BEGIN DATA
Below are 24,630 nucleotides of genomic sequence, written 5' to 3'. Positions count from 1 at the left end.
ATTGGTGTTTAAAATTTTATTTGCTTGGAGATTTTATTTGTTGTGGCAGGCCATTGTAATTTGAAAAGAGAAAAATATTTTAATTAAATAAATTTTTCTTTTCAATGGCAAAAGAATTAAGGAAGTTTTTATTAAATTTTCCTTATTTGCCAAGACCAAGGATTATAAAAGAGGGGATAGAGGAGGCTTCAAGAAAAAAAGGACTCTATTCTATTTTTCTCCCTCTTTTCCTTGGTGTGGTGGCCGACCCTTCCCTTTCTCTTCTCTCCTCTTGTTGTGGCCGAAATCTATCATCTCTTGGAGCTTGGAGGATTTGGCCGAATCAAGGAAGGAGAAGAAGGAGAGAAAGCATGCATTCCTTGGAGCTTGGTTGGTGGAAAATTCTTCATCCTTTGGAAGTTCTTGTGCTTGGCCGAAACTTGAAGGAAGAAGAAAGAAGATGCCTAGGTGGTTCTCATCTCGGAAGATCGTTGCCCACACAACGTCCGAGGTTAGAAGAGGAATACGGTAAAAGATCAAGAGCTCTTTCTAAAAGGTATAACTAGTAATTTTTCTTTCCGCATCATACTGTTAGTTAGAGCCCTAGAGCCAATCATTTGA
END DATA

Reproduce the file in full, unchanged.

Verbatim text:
Below are 24,630 nucleotides of genomic sequence, written 5' to 3'. Positions count from 1 at the left end.
ATTGGTGTTTAAAATTTTATTTGCTTGGAGATTTTATTTGTTGTGGCAGGCCATTGTAATTTGAAAAGAGAAAAATATTTTAATTAAATAAATTTTTCTTTTCAATGGCAAAAGAATTAAGGAAGTTTTTATTAAATTTTCCTTATTTGCCAAGACCAAGGATTATAAAAGAGGGGATAGAGGAGGCTTCAAGAAAAAAAGGACTCTATTCTATTTTTCTCCCTCTTTTCCTTGGTGTGGTGGCCGACCCTTCCCTTTCTCTTCTCTCCTCTTGTTGTGGCCGAAATCTATCATCTCTTGGAGCTTGGAGGATTTGGCCGAATCAAGGAAGGAGAAGAAGGAGAGAAAGCATGCATTCCTTGGAGCTTGGTTGGTGGAAAATTCTTCATCCTTTGGAAGTTCTTGTGCTTGGCCGAAACTTGAAGGAAGAAGAAAGAAGATGCCTAGGTGGTTCTCATCTCGGAAGATCGTTGCCCACACAACGTCCGAGGTTAGAAGAGGAATACGGTAAAAGATCAAGAGCTCTTTCTAAAAGGTATAACTAGTAATTTTTCTTTCCGCATCATACTGTTAGTTAGAGCCCTAGAGCCAATCATTTGA